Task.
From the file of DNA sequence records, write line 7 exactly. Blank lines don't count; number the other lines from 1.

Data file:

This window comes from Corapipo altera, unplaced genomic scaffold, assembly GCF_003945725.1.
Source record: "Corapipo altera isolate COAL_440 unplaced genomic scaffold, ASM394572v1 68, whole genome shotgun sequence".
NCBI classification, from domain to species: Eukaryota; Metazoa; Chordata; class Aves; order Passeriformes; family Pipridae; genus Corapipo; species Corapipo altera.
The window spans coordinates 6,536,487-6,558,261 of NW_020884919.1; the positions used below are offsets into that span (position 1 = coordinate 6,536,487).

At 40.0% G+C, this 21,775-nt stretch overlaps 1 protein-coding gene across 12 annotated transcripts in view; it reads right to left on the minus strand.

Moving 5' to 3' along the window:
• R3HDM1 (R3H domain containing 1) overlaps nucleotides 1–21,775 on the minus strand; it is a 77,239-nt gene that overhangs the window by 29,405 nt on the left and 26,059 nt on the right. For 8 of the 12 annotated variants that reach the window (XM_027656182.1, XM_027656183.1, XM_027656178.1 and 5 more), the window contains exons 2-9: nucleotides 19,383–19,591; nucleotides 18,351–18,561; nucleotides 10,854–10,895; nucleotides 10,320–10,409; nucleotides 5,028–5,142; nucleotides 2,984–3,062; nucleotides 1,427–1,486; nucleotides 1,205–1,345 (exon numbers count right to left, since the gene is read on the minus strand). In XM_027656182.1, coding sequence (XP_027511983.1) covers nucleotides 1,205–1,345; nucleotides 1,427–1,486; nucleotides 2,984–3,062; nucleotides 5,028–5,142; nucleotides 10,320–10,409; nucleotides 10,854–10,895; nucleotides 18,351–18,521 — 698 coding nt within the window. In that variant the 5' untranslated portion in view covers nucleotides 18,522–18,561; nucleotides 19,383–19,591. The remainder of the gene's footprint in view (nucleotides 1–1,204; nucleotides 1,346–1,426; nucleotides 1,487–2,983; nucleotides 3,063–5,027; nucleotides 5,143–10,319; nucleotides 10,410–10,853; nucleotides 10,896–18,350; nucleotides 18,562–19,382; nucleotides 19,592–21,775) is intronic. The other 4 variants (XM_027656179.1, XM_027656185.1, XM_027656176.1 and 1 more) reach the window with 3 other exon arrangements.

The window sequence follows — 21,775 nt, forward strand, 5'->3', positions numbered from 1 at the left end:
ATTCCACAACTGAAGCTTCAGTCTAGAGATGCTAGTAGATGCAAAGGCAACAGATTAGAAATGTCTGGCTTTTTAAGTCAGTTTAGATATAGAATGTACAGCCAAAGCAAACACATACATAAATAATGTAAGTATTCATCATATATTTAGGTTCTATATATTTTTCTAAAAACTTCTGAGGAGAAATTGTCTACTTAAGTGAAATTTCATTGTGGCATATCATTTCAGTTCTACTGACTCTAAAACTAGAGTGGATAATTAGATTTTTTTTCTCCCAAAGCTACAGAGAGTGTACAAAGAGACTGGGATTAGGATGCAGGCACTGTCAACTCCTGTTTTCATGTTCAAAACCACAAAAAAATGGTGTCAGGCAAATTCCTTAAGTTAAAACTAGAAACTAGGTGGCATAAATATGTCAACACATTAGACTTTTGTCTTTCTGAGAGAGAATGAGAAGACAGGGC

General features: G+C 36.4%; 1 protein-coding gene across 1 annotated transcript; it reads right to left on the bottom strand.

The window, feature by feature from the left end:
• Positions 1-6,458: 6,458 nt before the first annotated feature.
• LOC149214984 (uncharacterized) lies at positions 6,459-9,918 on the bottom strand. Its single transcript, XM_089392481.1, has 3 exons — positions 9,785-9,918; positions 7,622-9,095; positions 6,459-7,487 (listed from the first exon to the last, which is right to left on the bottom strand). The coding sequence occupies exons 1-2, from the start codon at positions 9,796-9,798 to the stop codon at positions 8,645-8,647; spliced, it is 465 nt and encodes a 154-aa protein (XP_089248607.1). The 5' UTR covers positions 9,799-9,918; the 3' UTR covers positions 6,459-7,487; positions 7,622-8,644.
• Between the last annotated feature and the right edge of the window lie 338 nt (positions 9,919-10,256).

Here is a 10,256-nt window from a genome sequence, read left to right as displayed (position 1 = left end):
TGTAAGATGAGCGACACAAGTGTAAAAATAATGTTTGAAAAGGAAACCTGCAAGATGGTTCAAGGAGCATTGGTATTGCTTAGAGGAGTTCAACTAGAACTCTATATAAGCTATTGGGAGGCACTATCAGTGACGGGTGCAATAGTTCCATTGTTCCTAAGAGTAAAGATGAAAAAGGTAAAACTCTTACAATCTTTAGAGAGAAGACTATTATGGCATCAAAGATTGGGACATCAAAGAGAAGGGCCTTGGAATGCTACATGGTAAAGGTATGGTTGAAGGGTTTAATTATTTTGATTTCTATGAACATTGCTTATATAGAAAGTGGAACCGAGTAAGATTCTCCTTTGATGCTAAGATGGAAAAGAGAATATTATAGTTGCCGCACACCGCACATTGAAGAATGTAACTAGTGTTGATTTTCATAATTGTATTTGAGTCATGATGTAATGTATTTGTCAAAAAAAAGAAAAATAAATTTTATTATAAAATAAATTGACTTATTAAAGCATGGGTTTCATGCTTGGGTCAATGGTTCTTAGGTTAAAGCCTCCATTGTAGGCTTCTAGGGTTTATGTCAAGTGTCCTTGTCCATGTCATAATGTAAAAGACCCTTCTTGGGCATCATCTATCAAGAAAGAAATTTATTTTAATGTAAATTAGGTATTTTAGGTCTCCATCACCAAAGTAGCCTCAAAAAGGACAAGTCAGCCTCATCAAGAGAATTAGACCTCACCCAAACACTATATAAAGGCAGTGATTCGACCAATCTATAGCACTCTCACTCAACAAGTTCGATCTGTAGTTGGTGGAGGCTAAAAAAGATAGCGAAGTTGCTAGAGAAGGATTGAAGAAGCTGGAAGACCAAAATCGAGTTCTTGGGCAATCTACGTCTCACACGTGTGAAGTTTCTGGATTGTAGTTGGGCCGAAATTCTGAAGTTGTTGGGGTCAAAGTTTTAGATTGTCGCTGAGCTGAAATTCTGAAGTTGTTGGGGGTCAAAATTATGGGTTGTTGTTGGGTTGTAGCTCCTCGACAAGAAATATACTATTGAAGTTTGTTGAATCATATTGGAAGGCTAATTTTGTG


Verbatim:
• R3HDM1 (R3H domain containing 1) overlaps nucleotides 1–21,775 on the minus strand; it is a 77,239-nt gene that overhangs the window by 29,405 nt on the left and 26,059 nt on the right. For 8 of the 12 annotated variants that reach the window (XM_027656182.1, XM_027656183.1, XM_027656178.1 and 5 more), the window contains exons 2-9: nucleotides 19,383–19,591; nucleotides 18,351–18,561; nucleotides 10,854–10,895; nucleotides 10,320–10,409; nucleotides 5,028–5,142; nucleotides 2,984–3,062; nucleotides 1,427–1,486; nucleotides 1,205–1,345 (exon numbers count right to left, since the gene is read on the minus strand). In XM_027656182.1, coding sequence (XP_027511983.1) covers nucleotides 1,205–1,345; nucleotides 1,427–1,486; nucleotides 2,984–3,062; nucleotides 5,028–5,142; nucleotides 10,320–10,409; nucleotides 10,854–10,895; nucleotides 18,351–18,521 — 698 coding nt within the window. In that variant the 5' untranslated portion in view covers nucleotides 18,522–18,561; nucleotides 19,383–19,591. The remainder of the gene's footprint in view (nucleotides 1–1,204; nucleotides 1,346–1,426; nucleotides 1,487–2,983; nucleotides 3,063–5,027; nucleotides 5,143–10,319; nucleotides 10,410–10,853; nucleotides 10,896–18,350; nucleotides 18,562–19,382; nucleotides 19,592–21,775) is intronic. The other 4 variants (XM_027656179.1, XM_027656185.1, XM_027656176.1 and 1 more) reach the window with 3 other exon arrangements.